does one evaluate a litter for performance? What do you look for when determining your pick puppy?
x2....pick the breeding, pick the pup that appeals to you. I don't think there's any real way to tell who'll be the stars and who will be the duds, no matter how many 'tests' and expert opinions you seek. Too many stories of how the last one no one picked turned out best for anyone to worry over what order of pick they have.Are you talking about your choice from a litter or choosing a litter?
IMO it's not possable to look at 8 puppies from a litter and know what the best pup is.
DITTO!Maybe I've just been lucky, but I've had a pretty good read on mine by 8 wks. I watch how they approach new situations/scenarios--- whether it's outside for the first time, and who is eager to go explore in the garden (cover), under the deck, under the shrubbery, to the field, the front steps (my nightmare, actually) etc.. I watch how they respond to new rooms in the house, and may have a temperament test done by a stranger in a new environment at 7 wks. I have a friend help me test them on live pigeons at 7 wks. I won't pick my own until after vet well checks and CERFs as that's another evaluation opportunity (and what if a problem were to be found?). I start looking at movement and structure as early as 6 wks, but watch to see who stays together thru 8 wks when we do the final evals for conformation. I want the whole package and honestly think it can be done. I also narrow the choices down for my buyers and so far, so good. So I think it depends in part how much time the breeder is spending w/ the litter actually watching the pups and trends.
The original poster was looking for performance evaluation in the litter. I guess it depends on what the phrase "whole package" means to the breeder. To me it means a field champion that is structurally sound and pleasing to the eye. To some people it means an obedience or agility dog. IMHO, it is usually impossible to pick out a future field champion from an 8 week old litter, even though I did once, it had a lot to do with the strong pedigree, owners, training, and knowing they were knowlegible enough to give the dog every chance to succeed. The characteristics you are looking for in a high end performance litter aren't determined by just throwing a pigeon. If it were that easy we could all have field champions which the breeder picked out. Outcrosses especially involving field and conformation lines are going to yield less predictability, especially if the dogs were not competed in that venue to begin with. Pick a litter with the most talented dogs that are proven producers and then cross your fingers you have a player.I want the whole package and honestly think it can be done. I also narrow the choices down for my buyers and so far, so good. So I think it depends in part how much time the breeder is spending w/ the litter actually watching the pups and trends.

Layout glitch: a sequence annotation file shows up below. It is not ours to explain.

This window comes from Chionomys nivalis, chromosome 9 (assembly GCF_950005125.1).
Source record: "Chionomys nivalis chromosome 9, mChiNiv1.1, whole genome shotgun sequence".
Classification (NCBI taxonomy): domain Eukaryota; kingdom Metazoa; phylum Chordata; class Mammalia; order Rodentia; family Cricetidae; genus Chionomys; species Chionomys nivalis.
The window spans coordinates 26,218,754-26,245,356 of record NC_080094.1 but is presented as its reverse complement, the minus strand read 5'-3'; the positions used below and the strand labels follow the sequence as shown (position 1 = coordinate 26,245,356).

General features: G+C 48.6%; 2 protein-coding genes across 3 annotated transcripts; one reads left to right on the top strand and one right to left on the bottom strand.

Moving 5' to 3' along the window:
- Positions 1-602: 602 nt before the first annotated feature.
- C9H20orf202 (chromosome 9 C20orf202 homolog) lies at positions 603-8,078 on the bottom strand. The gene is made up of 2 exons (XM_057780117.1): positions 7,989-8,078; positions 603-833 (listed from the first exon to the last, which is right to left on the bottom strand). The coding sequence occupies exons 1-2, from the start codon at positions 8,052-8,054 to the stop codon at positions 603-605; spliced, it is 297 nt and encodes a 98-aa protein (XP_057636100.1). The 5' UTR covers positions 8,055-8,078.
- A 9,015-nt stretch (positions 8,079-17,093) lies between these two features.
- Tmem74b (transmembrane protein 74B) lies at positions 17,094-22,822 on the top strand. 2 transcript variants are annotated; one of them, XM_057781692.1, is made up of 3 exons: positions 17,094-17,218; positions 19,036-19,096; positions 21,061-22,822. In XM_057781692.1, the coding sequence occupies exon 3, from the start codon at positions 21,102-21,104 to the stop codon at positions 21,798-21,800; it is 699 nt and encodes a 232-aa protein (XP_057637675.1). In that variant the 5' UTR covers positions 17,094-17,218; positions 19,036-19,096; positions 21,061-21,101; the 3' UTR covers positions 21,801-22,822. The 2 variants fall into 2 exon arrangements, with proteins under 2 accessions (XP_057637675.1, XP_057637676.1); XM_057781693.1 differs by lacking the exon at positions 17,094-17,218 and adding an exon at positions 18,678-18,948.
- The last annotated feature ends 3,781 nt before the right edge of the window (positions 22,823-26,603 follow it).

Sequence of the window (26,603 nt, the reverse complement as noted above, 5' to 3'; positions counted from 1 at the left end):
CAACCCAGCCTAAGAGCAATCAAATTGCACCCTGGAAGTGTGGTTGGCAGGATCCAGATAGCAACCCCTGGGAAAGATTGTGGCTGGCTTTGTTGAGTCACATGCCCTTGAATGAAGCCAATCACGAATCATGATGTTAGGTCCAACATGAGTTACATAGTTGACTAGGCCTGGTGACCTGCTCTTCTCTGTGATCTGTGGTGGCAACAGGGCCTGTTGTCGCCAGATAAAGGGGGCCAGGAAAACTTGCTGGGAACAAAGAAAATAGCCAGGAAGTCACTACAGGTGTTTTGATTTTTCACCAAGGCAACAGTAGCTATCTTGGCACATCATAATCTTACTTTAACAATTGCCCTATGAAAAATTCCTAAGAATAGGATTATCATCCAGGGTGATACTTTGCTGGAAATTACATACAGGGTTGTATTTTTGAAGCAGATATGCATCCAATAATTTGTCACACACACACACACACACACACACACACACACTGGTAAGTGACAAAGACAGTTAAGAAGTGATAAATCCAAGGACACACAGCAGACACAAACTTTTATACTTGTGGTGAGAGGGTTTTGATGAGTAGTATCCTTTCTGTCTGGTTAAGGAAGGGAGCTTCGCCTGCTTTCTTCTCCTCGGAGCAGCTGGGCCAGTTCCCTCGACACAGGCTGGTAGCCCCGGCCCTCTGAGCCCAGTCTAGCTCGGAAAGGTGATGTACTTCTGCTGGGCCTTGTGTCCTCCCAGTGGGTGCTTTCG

Apples and oranges Anne. We are speaking about performance and not just temperament and obedience titles.Nancy, it sounds as though Nicole has picked a litter already to work with. I shared w/ her what I have done over the past 17 yrs or so, and it's been a very predictable experience for me. And no, not all my pups have been selected first and foremost for performance since I keep a blend here w/ an eye toward future breedings, but their temperaments/abilities have been quite predictable.
I appreciate what you're saying.(Simple?) Conformation evaluation for performance:
Let's assume you are unable to stand the puppy on a table and have an experienced structure evaluator check out all the pups angles, length of parts, etc.
Even if this IS possible, you still do the following:
At 7 - 8 weeks, look for a pup that will gait (trot) with the feet moving independently, not just bunny hop like they do at 5 weeks.
You DON'T want to see very much loosey-goosey in the skin rolling or in the major joints.
You DO WANT to see both the front and rear legs landing straight down. No twisting in or out, no elbowing out. If it looks 'odd', it probably is!
I'm trying to keep terminology simple - for the inexperienced 'puppy picker'. And this is strictly talking about conformation, which for performance dogs, does help to keep them sound - at least in theory. Sometimes their brain/desire is too much for their body to cope with over long periods of time.
Conformation has no bearing on marking ability....but it does have bearing on long term soundness. ;-) The worst built dog in the world may still be a great marker...but will that dog stay sound enough to fulfill its potential?I don't know how an FC can do a 400 yard mark when he has poor conformation which would prevent it...